The Adventures of Tintin is, "I was completely disappointed'; but that film's director, Steven Spielberg, has set the bar about as high as anyone could for adventure films that marry the narrative innocence of '30s serials with the very best visual effects that the most financially successful directorial career in Hollywood history can buy, and "enjoyable" is where we should be starting at, not where we end.
Herein, we have a young reporter, Tintin (Jamie Bell's voice and physical performance coated in CGI - Tintin, if you missed it somehow, is all done in that newfangled and not very satisfying motion capture thing), somewhere in Europe in roughly the 1930s (theoretically Brussels, though it acts like London). He kicks things off by buying an antique model boat called the Unicorn, and is immediately harassed for it by a villainously thin fellow named Sakharine (Daniel Craig); it turns out that the Unicorn is one of the central pieces of a giant MacGuffin Hunt that takes Tintin to North Africa and back in search of an ancient pirate treasure, aided by his resourceful terrier Snowy, and a blustery, comically drunk Scottish captain named Haddock (Andy Serkis). Incidentally, there are all kinds of moral hand-wringers fretting about the propriety of such trivial jokes made about alcoholism, and I am immensely pleased that I don't give two shits about that; such is what a steady diet of W.C. Fields in childhood will do for you. Anyway, the incidentals are largely unimportant, save that they steadily movie Tintin and Haddock through land, sea, and air into new and better places to have big, family-friendly action setpieces.
The film is based on three of the iconic Tintin graphic novels by the beloved Belgian artist Hergé, adapted by a murderer's row of writers (Steven Moffat started it; Edgar Wright & Joe Cornish finished), and I will confess now rather than later that I've never read a single Tintin story and have only the slightest idea what they're meant to be about (a more geopolitically savvy, duck-free version of Carl Barks's Uncle Scrooge comics, is my nearest understanding), so I am not in any position to be either delighted or appalled by what Spielberg and crew have done with the characters; even within my tiny knowledge, though it does not seem incredibly bright to take the extremely clean cartoon characters of the original and render them in something damn close to realism only with their cartoon features kept in place, thanks to the magic of the dreaded motion capture which Spielberg's buddy Robert Zemeckis has been riding into the ground for most of the last decade. Since I've just gone and brought it up, I guess I should address that fact: yes, mo-cap; yes, Spielberg's first mo-cap, his first animated feature of any sort (I'm going to keep clear of the "is mo-cap animation?" argument*), his first 3-D movie, and so on. It is, in short, a great big toybox full of new technologies for a director who has, historically, done as well as anyone else in Hollywood at turning the best and brightest new technologies into great big fun popcorn movies.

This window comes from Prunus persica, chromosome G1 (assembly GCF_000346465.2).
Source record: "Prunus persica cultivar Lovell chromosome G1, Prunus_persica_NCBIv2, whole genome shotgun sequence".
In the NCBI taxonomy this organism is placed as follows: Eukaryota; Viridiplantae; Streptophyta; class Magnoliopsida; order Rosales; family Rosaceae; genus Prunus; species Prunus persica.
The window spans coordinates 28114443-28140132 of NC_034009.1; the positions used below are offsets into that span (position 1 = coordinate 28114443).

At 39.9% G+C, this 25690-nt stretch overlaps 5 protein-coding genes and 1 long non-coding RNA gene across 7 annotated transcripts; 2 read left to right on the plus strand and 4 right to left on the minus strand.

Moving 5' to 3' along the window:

This much, no one can deny: The Adventures of Tintin is the best-looking mo-cap film that has yet been made. Which isn't the same as having the best mo-cap (that remains the titular figure from the 2005 King Kong, directed by Tintin producer Peter Jackson), and it holds true that the best mo-cap film is still a mo-cap film, and while nothing in Tintin is quite as richly nightmarish as the waxen-faced corpse of Tom Hanks sauntering through The Polar Express or the kinky video game avatar of Angelina Jolie in Beowulf, it's still a bit eye-watering in places. Particularly in the beginning, before one has a chance to really get used to the sight of almost photorealistic people with comic book facial features, which we've never really had in the movies before, and Jesus Christ is it ever something the brain's not really equipped to deal with. That these beings populating the movie are occasionally given to moving sometimes in very odd, exaggeratedly slow ways - almost like CGI characters being molded onto footage of actual humans has suddenly given way to fully-animated CGI characters performing outlandish stunts, except it's really hard to match precise human movement to animator-created movement. Almost exactly like that.